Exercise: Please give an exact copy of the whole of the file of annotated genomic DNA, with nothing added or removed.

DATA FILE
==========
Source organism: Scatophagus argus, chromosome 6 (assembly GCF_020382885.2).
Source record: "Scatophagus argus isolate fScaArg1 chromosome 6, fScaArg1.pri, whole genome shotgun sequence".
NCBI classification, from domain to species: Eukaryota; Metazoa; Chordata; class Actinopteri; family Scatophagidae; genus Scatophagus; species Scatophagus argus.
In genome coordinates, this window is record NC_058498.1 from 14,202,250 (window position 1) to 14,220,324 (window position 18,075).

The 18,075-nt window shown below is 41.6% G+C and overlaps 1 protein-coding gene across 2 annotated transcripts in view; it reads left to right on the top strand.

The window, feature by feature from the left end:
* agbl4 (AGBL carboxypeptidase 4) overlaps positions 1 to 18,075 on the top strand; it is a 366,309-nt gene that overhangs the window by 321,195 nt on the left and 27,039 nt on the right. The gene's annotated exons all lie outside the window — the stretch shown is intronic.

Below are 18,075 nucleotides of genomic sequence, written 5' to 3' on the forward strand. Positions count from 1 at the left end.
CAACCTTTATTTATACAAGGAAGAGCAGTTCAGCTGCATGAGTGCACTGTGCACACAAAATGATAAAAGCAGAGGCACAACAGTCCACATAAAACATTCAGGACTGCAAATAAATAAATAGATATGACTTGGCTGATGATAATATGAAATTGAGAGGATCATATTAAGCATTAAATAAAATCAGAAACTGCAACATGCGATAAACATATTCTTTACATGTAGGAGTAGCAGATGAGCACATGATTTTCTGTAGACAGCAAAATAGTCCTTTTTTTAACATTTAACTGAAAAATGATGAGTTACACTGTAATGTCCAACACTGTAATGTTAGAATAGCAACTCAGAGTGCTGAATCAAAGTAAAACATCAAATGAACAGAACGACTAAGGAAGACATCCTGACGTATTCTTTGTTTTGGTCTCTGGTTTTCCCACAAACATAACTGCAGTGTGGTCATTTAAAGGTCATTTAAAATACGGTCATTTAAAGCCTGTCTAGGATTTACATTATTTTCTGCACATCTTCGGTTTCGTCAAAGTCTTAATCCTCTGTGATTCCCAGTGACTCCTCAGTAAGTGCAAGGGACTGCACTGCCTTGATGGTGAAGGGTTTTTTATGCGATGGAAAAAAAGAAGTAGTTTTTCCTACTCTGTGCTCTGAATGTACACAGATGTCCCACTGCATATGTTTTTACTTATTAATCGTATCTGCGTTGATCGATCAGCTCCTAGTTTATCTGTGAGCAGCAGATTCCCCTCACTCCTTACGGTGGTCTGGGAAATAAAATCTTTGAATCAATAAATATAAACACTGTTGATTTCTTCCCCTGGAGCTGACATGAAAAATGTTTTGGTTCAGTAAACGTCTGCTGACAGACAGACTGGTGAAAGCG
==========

Source organism: Scatophagus argus, chromosome 6 (assembly GCF_020382885.2).
Source record: "Scatophagus argus isolate fScaArg1 chromosome 6, fScaArg1.pri, whole genome shotgun sequence".
NCBI classification, from domain to species: Eukaryota; Metazoa; Chordata; class Actinopteri; family Scatophagidae; genus Scatophagus; species Scatophagus argus.
In genome coordinates, this window is record NC_058498.1 from 14,202,250 (window position 1) to 14,220,324 (window position 18,075).

The 18,075-nt window shown below is 41.6% G+C and overlaps 1 protein-coding gene across 2 annotated transcripts in view; it reads left to right on the top strand.

The window, feature by feature from the left end:
* agbl4 (AGBL carboxypeptidase 4) overlaps positions 1 to 18,075 on the top strand; it is a 366,309-nt gene that overhangs the window by 321,195 nt on the left and 27,039 nt on the right. The gene's annotated exons all lie outside the window — the stretch shown is intronic.

Below are 18,075 nucleotides of genomic sequence, written 5' to 3' on the forward strand. Positions count from 1 at the left end.
CAACCTTTATTTATACAAGGAAGAGCAGTTCAGCTGCATGAGTGCACTGTGCACACAAAATGATAAAAGCAGAGGCACAACAGTCCACATAAAACATTCAGGACTGCAAATAAATAAATAGATATGACTTGGCTGATGATAATATGAAATTGAGAGGATCATATTAAGCATTAAATAAAATCAGAAACTGCAACATGCGATAAACATATTCTTTACATGTAGGAGTAGCAGATGAGCACATGATTTTCTGTAGACAGCAAAATAGTCCTTTTTTTAACATTTAACTGAAAAATGATGAGTTACACTGTAATGTCCAACACTGTAATGTTAGAATAGCAACTCAGAGTGCTGAATCAAAGTAAAACATCAAATGAACAGAACGACTAAGGAAGACATCCTGACGTATTCTTTGTTTTGGTCTCTGGTTTTCCCACAAACATAACTGCAGTGTGGTCATTTAAAGGTCATTTAAAATACGGTCATTTAAAGCCTGTCTAGGATTTACATTATTTTCTGCACATCTTCGGTTTCGTCAAAGTCTTAATCCTCTGTGATTCCCAGTGACTCCTCAGTAAGTGCAAGGGACTGCACTGCCTTGATGGTGAAGGGTTTTTTATGCGATGGAAAAAAAGAAGTAGTTTTTCCTACTCTGTGCTCTGAATGTACACAGATGTCCCACTGCATATGTTTTTACTTATTAATCGTATCTGCGTTGATCGATCAGCTCCTAGTTTATCTGTGAGCAGCAGATTCCCCTCACTCCTTACGGTGGTCTGGGAAATAAAATCTTTGAATCAATAAATATAAACACTGTTGATTTCTTCCCCTGGAGCTGACATGAAAAATGTTTTGGTTCAGTAAACGTCTGCTGACAGACAGACTGGTGAAAGCG